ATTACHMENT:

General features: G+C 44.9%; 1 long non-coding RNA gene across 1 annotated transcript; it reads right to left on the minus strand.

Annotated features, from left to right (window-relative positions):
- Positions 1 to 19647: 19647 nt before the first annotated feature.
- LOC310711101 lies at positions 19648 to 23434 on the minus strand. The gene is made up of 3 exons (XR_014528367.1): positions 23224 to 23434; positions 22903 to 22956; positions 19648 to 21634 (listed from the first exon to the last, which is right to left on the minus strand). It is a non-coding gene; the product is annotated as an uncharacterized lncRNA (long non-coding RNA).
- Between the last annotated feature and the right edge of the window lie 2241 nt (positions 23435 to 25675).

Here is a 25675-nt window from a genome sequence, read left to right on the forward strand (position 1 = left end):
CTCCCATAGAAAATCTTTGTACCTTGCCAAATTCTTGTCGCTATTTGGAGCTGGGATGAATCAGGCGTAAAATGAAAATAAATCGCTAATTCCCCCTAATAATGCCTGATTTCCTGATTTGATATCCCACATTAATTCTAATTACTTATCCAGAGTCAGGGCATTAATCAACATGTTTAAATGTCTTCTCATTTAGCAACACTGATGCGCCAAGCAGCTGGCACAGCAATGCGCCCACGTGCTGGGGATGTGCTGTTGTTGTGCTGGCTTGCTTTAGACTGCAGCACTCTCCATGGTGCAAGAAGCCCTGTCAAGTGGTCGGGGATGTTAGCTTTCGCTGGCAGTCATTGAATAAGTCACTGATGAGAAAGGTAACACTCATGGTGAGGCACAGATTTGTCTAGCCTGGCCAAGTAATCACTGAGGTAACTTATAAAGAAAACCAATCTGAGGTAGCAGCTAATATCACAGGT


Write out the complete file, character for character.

General features: G+C 44.9%; 1 long non-coding RNA gene across 1 annotated transcript; it reads right to left on the minus strand.

Annotated features, from left to right (window-relative positions):
- Positions 1 to 19647: 19647 nt before the first annotated feature.
- LOC310711101 lies at positions 19648 to 23434 on the minus strand. The gene is made up of 3 exons (XR_014528367.1): positions 23224 to 23434; positions 22903 to 22956; positions 19648 to 21634 (listed from the first exon to the last, which is right to left on the minus strand). It is a non-coding gene; the product is annotated as an uncharacterized lncRNA (long non-coding RNA).
- Between the last annotated feature and the right edge of the window lie 2241 nt (positions 23435 to 25675).

Here is a 25675-nt window from a genome sequence, read left to right on the forward strand (position 1 = left end):
CTCCCATAGAAAATCTTTGTACCTTGCCAAATTCTTGTCGCTATTTGGAGCTGGGATGAATCAGGCGTAAAATGAAAATAAATCGCTAATTCCCCCTAATAATGCCTGATTTCCTGATTTGATATCCCACATTAATTCTAATTACTTATCCAGAGTCAGGGCATTAATCAACATGTTTAAATGTCTTCTCATTTAGCAACACTGATGCGCCAAGCAGCTGGCACAGCAATGCGCCCACGTGCTGGGGATGTGCTGTTGTTGTGCTGGCTTGCTTTAGACTGCAGCACTCTCCATGGTGCAAGAAGCCCTGTCAAGTGGTCGGGGATGTTAGCTTTCGCTGGCAGTCATTGAATAAGTCACTGATGAGAAAGGTAACACTCATGGTGAGGCACAGATTTGTCTAGCCTGGCCAAGTAATCACTGAGGTAACTTATAAAGAAAACCAATCTGAGGTAGCAGCTAATATCACAGGT